I Have to Ask: Teen Court

Posted on April 26, 2020

Leanna Jasek

In this series, ELGL Co-Founder Kent Wyatt poses three questions to the guest columnist, and the guest columnist selects one to reflect on. This week, Leanna Jasek-Rysdahl, Teen Court/Youth Services Coordinator for the City of Lone Tree, Colorado, writes about the positive ripples of Teen Court.

There are over 1,000 Teen Court programs around the nation and each one operates differently. In the City of Lone Tree, Colorado, our Teen Court is offered as an alternative to Municipal Court for juveniles (more details can be found on our website). If a teen and their family choose to participate in Teen Court, they are interviewed by a group of teens in a Peer Panel. In the panels, teen volunteers ask questions to the parent(s) and teen respondent about the incident, who the incident impacted, and how to repair the harm caused. The panel uses the responses to create an individualized sentence which can consist of items such as community service, jury duty (serving on a future panel), art projects, apology letters, recording goals, and interviews with a police officer.  

Lone Tree Teen Court uses restorative practices throughout the program, which means that accountability, community stakeholders, voice, and relationships are used to help repair the harm caused.  I often explain restorative justice by talking about the ripples of impact that an individual’s action creates. Each policy and program in government also initiates ripples of impacts and since communities are webs of relationships, these ripples are felt by a considerable number of individuals. Our Teen Court creates positive ripples in communities by 1) enhancing relationships, 2) creating future leaders, and 3) fostering innovation through civic engagement.  

Teen Court

Enhance relationships  

At its core, restorative justice focuses on relationships. I would even claim that relationships are foundational to most entities and operations, including government. I have seen relationships built, repaired, and improved through Teen Court and it is one of the more immediate ways one can see Teen Court working in the community. During our panels, teen volunteers inquire about how trust was broken after the incident and how to repair this trust. Usually panelists and families have remarkable ideas about how to start working to repair what was damaged. It is amazing to observe our volunteers and Teen Court participants form connections with one another and reinforce the message that each person is an important part of the community.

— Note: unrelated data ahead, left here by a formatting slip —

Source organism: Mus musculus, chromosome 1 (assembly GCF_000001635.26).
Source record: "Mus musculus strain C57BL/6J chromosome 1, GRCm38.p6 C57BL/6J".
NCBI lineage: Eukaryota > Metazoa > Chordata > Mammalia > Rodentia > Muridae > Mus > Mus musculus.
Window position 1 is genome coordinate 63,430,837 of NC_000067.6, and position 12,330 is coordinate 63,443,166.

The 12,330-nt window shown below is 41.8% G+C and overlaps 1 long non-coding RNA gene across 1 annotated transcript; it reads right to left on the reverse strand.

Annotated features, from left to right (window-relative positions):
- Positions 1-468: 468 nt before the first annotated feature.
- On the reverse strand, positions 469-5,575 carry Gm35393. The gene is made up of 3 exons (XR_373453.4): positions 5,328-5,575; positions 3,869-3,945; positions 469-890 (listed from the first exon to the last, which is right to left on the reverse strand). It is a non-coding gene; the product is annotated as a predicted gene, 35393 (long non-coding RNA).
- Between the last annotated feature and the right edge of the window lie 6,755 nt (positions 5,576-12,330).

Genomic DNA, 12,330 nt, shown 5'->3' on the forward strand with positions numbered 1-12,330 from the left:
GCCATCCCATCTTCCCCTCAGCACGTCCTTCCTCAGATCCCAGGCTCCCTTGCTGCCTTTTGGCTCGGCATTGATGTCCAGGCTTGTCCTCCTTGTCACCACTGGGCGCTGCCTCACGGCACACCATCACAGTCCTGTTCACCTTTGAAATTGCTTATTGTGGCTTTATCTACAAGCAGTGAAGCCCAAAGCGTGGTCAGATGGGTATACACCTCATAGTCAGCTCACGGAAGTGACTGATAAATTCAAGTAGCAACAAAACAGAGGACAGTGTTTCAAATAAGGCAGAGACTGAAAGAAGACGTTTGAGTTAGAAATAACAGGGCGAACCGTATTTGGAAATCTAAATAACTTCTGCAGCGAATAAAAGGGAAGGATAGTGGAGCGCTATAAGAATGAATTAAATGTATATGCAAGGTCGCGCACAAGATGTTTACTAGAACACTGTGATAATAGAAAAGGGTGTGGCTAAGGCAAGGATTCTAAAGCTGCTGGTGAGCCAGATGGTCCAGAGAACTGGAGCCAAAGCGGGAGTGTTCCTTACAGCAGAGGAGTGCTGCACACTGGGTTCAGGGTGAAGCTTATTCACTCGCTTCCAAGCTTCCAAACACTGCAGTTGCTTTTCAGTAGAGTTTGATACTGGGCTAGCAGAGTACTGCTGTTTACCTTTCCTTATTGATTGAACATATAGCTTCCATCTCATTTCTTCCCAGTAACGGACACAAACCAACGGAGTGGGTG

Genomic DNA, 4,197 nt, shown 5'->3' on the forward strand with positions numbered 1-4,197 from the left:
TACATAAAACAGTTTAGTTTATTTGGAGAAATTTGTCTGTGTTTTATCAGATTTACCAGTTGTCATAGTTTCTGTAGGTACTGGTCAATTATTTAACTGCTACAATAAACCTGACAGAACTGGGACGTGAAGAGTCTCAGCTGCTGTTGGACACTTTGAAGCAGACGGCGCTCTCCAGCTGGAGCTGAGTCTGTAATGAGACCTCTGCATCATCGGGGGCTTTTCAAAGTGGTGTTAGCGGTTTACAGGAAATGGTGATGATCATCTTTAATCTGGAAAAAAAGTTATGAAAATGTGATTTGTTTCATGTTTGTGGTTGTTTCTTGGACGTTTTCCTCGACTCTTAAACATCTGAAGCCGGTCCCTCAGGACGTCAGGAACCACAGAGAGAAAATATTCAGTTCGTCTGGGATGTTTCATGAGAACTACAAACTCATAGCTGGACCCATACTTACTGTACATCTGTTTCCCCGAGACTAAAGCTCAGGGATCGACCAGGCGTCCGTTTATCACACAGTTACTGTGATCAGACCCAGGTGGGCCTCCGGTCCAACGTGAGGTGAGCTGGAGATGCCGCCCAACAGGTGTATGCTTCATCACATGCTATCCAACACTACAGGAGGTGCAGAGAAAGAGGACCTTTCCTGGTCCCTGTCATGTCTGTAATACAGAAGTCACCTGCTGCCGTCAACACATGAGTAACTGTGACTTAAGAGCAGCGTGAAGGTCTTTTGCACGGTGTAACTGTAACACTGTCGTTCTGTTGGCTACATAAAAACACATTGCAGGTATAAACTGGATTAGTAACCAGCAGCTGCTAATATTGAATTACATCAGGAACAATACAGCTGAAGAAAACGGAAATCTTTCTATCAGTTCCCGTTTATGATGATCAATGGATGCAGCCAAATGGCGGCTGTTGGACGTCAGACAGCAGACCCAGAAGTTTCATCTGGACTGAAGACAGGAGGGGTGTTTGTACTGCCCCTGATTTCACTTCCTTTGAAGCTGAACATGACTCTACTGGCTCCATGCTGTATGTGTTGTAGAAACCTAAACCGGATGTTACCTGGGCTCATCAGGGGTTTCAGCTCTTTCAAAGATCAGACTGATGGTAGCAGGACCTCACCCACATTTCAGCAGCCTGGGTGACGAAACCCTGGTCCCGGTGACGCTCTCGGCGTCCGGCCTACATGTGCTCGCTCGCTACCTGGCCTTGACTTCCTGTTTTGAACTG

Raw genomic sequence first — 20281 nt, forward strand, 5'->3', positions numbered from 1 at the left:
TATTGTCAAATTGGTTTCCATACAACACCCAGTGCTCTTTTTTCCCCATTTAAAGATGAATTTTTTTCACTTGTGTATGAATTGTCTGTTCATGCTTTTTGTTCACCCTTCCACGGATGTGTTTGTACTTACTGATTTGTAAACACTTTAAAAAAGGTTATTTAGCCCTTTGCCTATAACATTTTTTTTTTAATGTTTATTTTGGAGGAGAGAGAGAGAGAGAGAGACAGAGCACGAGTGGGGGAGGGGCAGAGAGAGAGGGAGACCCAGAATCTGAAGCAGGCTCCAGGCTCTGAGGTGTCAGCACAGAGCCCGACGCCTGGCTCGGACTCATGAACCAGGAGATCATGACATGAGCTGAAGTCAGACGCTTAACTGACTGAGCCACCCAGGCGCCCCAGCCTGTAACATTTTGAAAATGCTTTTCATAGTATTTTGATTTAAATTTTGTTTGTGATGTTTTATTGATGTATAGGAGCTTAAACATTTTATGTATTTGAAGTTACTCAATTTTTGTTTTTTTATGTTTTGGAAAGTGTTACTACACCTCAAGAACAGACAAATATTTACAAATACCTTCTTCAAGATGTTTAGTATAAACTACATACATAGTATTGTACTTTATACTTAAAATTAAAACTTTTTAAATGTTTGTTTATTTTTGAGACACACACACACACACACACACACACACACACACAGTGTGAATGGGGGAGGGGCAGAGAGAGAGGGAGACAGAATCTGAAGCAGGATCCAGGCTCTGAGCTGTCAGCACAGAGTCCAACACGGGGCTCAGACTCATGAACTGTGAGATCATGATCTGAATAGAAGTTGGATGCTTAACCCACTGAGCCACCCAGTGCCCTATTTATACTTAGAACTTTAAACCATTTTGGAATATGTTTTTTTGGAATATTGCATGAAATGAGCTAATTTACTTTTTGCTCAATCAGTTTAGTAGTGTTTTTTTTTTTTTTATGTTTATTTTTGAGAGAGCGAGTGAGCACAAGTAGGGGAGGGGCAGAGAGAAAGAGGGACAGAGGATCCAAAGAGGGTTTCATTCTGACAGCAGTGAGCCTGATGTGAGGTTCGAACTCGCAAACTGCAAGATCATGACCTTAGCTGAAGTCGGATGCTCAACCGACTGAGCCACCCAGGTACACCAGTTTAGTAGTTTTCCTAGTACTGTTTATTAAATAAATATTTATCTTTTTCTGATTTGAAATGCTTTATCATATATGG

Create future leaders 

In the next ripple, Teen Court works on developing future community leaders. Our Teen Court is led by the teens and this ownership translates to investment both in the program and their community. Recently, our Teen Court Student Leadership Board (a cohort of seven teens who meet monthly to plan events and improve Teen Court) gave a presentation to the City Council that elaborated on the logistics of Teen Court, as well as projects that their group contributed to the program. The group developed the slides, polished their speaking skills, and practiced numerous times in order to present in an intimidating setting. Our teens also attend multiple trainings to enhance their listening skills, motivational questioning, and knowledge on restorative justice, courts and the legal system, and the City. Teens are brilliant and it is inspiring to see them funnel their intelligence, creativity, and energy to help others in our community. Our hope is that our volunteers take these lessons to become well-rounded and empathic young leaders of tomorrow. 

Foster innovation through civic engagement 

In the outermost ripple, our Teen Court acts as one of our local government initiatives that adheres to our city’s mission statement: “We will achieve Lone Tree’s Community Vision by doing things the best way, not just the expected way.” Teen Court relies on collaborative work with teen and adult volunteers, respondent feedback, and involvement from police officers, court clerks, Councilmembers, and other city employees. Teen Court successfully implements new practices because all voices are encouraged to be heard and sincerely listened to by everyone involved. Because of this, we now hold Saturday panels to expand accessibility, we implemented video interviews with police officers, and have teens host trainings for other volunteers. Individuals actively contribute and innovate because their ideas are heard and added to the program. It exemplifies the very best in civic engagement, demonstrating that government excels when everyone, even younger citizens, have the chance to participate.   

As I write during a time when the Coronavirus is changing the world, I have had inquiries from teen volunteers and Teen Court participants asking about how they can help. The hard work that the teen volunteers put into the program is ongoing and motivational. They remind me of the quote from John Paul Lederach, “Pessimism born of cynicism is a luxurious avoidance of engagement.” During this difficult time when the fabric of our communities is essential, we can count on our teen leaders to bolster volunteerism and civic engagement with skills they utilize in panels every week.

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